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“In short, for 140 years the women of the YWCA in Pittsburgh have been trying to do the ‘right thing’ for racial justice,” Jensen said. “We have not always exactly agreed as to what the right thing is, and we have not always proceeded in the right way—but we have had some success along this journey, and we keep working at it.”
|HONOREES—From left: Laurence Glasco, three members of the Nueve Lunas organization, George Miles, Grace Robinson, Father Regis Ryan, and Lisa Thorpe-Vaughn.
For the past 18 years, the YWCA has used the Racial Justice Awards to honor leaders and organizations for their efforts in eliminating racial disparities in the community. Although this focus had always been at the core of their mission, Jensen said the YWCA has had to overcome racism within their own ranks while working to fight it outside their doors.
“As far back at 1875, it was recorded at the Third International Conference of the YWCA, held here in Pittsburgh, that the ‘program showed inclusiveness of all—regardless of race, economic status, nationality or creed,’” Jensen said. “As we have learned in our nation’s history, sometimes what is recorded on paper as fundamental values do not translate to practice in the real world.”
In their earlier years, although the organization provided services to all races, they were often segregated. Jensen said some members at that time expressed racism quietly and others were not aware they were perpetuating it at all.
Through her research, Jensen also discovered that as years went on segments of the organization felt they had done enough in the battle against racism. She said this same sentiment lives on in the United States today.
“It is this recurrent refrain in our history where I think the phrase ‘the past is prologue’ has relevancy. Today we hear folks saying that with President Obama in the White House, we no longer need to focus on issues of racial justice,” Jensen said. “Unfortunately, we are not there yet and must keep focus on the issues.”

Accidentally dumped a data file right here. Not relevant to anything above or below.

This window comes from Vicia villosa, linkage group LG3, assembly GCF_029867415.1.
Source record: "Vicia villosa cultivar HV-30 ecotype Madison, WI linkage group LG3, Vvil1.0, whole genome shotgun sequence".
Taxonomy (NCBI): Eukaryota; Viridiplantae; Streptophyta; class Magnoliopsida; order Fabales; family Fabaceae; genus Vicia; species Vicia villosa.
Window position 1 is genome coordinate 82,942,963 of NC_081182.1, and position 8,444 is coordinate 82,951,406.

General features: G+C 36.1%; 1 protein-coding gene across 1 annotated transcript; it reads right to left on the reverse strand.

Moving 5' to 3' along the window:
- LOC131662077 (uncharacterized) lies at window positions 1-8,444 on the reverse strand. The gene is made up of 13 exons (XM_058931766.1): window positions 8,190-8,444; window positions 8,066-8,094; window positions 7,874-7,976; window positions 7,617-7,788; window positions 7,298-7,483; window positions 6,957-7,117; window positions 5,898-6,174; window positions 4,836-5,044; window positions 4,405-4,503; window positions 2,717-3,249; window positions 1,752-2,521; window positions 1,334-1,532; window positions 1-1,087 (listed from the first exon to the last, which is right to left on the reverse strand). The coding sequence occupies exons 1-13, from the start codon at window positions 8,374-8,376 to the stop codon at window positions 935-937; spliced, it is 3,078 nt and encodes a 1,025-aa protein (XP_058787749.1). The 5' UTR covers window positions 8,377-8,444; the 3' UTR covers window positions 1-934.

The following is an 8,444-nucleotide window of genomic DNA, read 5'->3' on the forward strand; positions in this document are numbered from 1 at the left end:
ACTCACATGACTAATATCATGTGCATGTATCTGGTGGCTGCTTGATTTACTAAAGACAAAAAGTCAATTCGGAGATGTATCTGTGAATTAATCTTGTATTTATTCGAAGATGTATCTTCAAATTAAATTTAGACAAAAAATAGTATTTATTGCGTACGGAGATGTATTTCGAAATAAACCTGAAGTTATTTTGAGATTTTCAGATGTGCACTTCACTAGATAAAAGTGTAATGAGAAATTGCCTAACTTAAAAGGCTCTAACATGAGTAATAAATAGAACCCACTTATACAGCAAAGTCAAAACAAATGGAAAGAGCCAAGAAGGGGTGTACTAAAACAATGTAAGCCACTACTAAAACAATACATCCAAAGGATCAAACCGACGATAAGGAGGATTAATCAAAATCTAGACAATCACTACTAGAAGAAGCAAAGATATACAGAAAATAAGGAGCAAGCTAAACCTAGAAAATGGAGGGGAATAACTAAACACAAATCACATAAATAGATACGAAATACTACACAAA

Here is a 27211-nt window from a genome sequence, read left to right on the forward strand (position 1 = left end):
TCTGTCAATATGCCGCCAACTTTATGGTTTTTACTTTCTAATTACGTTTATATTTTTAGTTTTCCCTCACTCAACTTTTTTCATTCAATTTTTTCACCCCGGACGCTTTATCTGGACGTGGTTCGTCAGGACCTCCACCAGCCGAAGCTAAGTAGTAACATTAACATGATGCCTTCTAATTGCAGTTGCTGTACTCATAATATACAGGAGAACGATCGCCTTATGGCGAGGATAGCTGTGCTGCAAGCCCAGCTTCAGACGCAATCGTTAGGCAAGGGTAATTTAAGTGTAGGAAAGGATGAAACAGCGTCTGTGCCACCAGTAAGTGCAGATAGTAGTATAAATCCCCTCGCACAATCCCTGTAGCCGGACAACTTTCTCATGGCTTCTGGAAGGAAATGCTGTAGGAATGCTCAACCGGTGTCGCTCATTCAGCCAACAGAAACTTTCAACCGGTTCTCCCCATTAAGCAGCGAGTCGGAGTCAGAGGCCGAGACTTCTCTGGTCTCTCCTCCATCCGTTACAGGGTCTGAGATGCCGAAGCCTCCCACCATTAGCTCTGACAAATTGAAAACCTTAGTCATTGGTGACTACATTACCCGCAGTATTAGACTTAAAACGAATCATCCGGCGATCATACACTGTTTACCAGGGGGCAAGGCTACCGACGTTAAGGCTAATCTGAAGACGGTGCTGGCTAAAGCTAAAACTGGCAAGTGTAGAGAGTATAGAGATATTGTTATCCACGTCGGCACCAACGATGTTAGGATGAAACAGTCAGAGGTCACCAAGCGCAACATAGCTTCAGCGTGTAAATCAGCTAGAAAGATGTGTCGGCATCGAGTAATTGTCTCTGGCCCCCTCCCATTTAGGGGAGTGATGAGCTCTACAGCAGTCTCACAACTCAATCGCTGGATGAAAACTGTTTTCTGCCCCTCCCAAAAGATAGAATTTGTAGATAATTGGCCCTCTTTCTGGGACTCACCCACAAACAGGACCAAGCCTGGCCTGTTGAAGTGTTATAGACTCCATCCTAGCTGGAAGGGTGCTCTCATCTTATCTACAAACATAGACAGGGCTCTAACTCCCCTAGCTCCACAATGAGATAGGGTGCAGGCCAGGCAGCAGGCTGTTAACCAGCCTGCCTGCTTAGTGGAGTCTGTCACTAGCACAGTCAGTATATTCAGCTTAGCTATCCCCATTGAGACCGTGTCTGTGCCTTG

For this reason, the YWCA’s logo, “eliminating racism, empowering women” leads with their dedication to the issue. It is also for this reason that they take the time to recognize those who are also dedicated to the issue.
Everyone on this year’s list of honorees expressed appreciation for the YWCA while also expressing appreciation for the work of their fellow honorees.
“I must say I’m extremely humbled and grateful. I’m not sure I deserve this,” said Laurence Glasgow, associate professor of history, University of Pittsburgh. “I don’t make history; I just try to write and record it.”
“This award is very dear to my heart,” said Grace Robinson, State Farm agent and founder of Tomorrow’s Future, Inc. “From my humble beginnings in Alabama, we were always taught to give back.”
Other honorees followed Jensen’s lead by reflecting on past struggles and the battles fought by those before them. Honoree George Miles, executive director, WQED Multimedia, pointed to Wendell Freeland, his role model, who was a Tuskegee Airman in World War II and a former Racial Justice awardee.
“The 140th anniversary has given so much visibility to the YWCA, but what it really does is give visibility to empowering women and eliminating racism,” Miles said. “I often think about my blessed journey in life, how far I’ve come. Anytime I find myself thinking things aren’t fair, I just think of Wendell and my father’s generation.”
The other honorees were Father Regis Ryan, executive director of Focus on Renewal Sto-Rox Neighborhood Corp.; Nueva Lunas health care organization; and Lisa Thorpe-Vaughn, president of the Non-Profit Leadership Training Institute.
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